Castelli sued the Knights of Columbus pursuant to a dram-shop claim. Castelli’s suit also named as defendants PECO Energy and PennDOT, pursuant to an allegation that the roadway was not properly illuminated at the time of her accident, Robert and Andrea Weldon, the owners of the property where the downed tree had stood, on a theory that the downed tree had been poorly maintained, and a company that apparently had previously serviced the tree, Rick’s Expert Tree Service. Castelli subsequently voluntarily dismissed all of the defendants save for the Knights of Columbus, and a high-low agreement of $700,000-$125,000 was entered into.

According to Castelli’s toxicology expert, Pennsylvania law does not require liquor licensees to administer a breath test to patrons, but it does require them to observe and be attentive to visible signs of intoxication of a patron. The Knights of Columbus failed in this regard, opined the expert. The toxicologist estimated that it was between 2:30 p.m. and 3:30 p.m. that Castelli would have begun showing visible signs of intoxication — e.g., being more animated, slurring her speech, stumbling — all of which were consistent with employees’ testimonies, according to her counsel.

The defense denied any liability and maintained that Castelli, as an adult, was responsible for her own actions. It was stressed that Castelli herself was a bartender.

Following the crash, Castelli was transported by ambulance to a hospital, where she was admitted and treated for the next 11 days. She was treated for bruising to her cervical spine, which required surgical removal of her C4, C5, C6 and C7 discs. A second surgery was performed, in which screws and plates were implanted in her neck.

Castelli reportedly initially demonstrated signs of quadriplegia, but was later diagnosed with quadriparesis. She claimed she suffered deficits in all of her limbs, more so on her right (dominant) side. Following her hospitalization, Castelli was transferred to inpatient care at Magee Rehabilitation Hospital, where she treated for two months. She then underwent another couple of months of outpatient care. During that time, Castelli allegedly had to relearn how to walk; she initially started in a wheelchair. It was also claimed that she could not fully lift her arms above her head for two years, forcing her to have to relearn how to bathe and feed herself.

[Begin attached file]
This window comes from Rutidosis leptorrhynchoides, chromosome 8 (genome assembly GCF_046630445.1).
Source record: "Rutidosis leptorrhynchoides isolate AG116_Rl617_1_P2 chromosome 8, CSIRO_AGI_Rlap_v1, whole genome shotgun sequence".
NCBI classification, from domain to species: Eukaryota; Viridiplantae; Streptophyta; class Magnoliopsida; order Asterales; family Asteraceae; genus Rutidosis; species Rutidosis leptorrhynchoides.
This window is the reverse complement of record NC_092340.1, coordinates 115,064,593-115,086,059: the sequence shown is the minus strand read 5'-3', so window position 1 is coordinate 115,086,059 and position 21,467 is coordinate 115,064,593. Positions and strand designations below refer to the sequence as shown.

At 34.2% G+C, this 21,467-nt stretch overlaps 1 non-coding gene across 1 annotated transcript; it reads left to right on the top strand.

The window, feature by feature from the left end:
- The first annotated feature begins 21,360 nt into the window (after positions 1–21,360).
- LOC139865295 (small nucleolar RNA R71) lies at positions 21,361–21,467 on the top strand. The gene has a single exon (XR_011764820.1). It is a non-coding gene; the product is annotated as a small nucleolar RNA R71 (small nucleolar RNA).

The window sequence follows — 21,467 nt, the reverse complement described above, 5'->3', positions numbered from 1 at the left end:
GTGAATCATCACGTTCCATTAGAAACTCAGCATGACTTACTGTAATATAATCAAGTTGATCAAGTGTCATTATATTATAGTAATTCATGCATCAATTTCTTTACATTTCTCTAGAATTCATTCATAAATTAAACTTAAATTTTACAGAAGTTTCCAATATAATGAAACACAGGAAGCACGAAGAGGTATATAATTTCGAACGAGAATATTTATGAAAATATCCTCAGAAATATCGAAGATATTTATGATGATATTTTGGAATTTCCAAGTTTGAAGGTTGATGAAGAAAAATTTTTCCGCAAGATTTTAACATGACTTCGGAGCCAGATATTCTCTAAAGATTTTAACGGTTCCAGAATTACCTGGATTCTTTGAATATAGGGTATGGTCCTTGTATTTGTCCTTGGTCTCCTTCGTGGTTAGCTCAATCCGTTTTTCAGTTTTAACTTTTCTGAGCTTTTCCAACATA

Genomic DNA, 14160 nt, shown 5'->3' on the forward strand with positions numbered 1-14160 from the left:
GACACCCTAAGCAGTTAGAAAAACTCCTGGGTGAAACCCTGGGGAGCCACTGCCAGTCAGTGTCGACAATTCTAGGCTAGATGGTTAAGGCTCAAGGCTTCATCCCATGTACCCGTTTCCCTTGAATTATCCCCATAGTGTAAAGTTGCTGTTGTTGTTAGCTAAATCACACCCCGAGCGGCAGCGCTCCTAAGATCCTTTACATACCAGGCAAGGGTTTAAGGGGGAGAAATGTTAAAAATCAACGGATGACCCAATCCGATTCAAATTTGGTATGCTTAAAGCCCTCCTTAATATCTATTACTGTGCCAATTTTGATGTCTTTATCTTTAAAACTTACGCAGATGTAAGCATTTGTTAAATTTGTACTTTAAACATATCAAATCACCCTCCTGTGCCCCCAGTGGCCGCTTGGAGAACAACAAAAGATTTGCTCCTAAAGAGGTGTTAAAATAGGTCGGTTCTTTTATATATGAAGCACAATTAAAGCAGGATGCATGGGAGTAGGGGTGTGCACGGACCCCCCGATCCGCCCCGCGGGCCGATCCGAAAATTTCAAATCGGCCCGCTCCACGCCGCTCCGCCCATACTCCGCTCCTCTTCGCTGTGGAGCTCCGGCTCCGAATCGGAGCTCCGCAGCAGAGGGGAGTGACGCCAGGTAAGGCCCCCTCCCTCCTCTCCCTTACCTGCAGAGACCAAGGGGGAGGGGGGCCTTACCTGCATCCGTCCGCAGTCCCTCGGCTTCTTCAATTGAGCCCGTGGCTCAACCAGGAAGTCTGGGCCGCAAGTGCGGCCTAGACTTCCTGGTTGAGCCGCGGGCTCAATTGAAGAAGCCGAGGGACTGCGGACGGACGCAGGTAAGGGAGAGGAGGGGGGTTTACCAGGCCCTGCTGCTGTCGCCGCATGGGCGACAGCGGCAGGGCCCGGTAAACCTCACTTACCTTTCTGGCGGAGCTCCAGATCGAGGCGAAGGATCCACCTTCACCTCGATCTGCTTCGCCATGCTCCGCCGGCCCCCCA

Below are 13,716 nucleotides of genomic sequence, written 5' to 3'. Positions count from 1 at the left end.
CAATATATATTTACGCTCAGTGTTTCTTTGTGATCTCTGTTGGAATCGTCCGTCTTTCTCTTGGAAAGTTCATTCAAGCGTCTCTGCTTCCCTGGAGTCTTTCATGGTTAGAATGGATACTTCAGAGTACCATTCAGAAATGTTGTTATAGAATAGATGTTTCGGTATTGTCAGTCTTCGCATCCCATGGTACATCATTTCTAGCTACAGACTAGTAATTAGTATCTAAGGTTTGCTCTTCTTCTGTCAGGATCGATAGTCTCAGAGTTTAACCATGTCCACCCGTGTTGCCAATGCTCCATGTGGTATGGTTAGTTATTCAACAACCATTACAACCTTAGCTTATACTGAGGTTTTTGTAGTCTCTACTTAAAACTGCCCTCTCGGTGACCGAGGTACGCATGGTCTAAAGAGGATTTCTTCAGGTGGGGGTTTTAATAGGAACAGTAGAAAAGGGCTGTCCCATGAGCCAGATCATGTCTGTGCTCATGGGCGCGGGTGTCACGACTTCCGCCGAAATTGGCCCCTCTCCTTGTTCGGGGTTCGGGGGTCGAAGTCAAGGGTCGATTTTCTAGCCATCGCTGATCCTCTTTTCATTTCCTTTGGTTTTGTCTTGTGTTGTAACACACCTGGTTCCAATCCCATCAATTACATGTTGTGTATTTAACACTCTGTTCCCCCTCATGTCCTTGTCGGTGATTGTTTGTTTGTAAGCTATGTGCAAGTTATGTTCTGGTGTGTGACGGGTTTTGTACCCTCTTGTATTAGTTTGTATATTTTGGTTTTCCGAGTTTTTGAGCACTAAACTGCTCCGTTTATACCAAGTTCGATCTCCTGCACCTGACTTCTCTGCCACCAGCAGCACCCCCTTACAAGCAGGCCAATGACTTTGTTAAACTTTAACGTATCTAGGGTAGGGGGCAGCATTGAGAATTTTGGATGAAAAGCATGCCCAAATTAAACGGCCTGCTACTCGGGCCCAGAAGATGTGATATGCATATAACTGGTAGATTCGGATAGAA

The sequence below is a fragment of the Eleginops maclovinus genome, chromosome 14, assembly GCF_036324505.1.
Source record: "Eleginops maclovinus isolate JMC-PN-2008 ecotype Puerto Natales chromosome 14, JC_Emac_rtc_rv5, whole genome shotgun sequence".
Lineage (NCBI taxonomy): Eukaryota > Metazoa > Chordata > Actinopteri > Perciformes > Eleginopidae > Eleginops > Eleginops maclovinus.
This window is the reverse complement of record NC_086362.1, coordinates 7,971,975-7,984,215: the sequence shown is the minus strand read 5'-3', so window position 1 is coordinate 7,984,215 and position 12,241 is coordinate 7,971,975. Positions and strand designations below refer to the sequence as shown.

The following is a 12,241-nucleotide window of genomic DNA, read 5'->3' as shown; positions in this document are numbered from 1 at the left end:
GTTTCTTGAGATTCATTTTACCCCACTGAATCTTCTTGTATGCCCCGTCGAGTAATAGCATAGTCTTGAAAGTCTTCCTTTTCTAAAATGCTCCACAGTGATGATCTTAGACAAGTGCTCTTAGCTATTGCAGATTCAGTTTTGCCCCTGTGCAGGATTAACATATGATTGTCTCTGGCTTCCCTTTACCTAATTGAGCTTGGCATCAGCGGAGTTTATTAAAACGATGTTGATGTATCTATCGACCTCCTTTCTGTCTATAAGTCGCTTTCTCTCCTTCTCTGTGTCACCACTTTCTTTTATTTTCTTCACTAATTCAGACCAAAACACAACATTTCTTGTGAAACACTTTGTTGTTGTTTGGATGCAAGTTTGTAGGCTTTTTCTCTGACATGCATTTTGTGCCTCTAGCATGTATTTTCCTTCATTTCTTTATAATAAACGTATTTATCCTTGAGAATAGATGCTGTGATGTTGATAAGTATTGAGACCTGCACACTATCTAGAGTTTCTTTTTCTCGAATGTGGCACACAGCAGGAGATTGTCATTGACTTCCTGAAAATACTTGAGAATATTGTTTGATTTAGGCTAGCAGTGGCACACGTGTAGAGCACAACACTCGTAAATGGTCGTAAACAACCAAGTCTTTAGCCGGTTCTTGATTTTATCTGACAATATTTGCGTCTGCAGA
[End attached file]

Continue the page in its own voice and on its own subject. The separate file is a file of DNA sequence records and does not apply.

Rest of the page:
At the time of trial, Castelli walked with a spastic gait, as her right foot dragged when she walked. She requires a cane but does not use one. Castelli’s retained neurosurgery expert opined that because of the severe trauma Castelli sustained during the March 2008 accident, Castelli will most likely suffer a neurological relapse in the next 10 to 15 years, in which she could sustain more paralysis throughout her body. Currently, Castelli cannot grasp objects with her hands and is unable to make a fist or point, so she is forced to form an inward cupping motion with her hand in order to perform tasks such as picking up a piece of paper. She lacks full strength and dexterity in her limbs, according to the expert. No future medical treatment was suggested.

At the time of trial, Castelli worked 10-hour weeks as a receptionist at a car dealership. Castelli’s vocational-rehabilitation expert credited her for continuing to work, but opined that, given her functional deficits and anticipated degeneration, she would not be able to continue working to a typical retirement age. Castelli’s suit sought to recover between $590,543 and $759,526 in damages for past and future lost earnings. Her suit further sought unspecified amounts of non-economic damages, for past and future pain and suffering.

The defense, which did not retain a medical expert in conjunction with the litigation, cited Castelli’s pre-existing condition of carpal tunnel in arguing that her ongoing complaints could be attributed to that condition.

— This report first appeared in VerdictSearch Pennsylvania, a publication of ALM •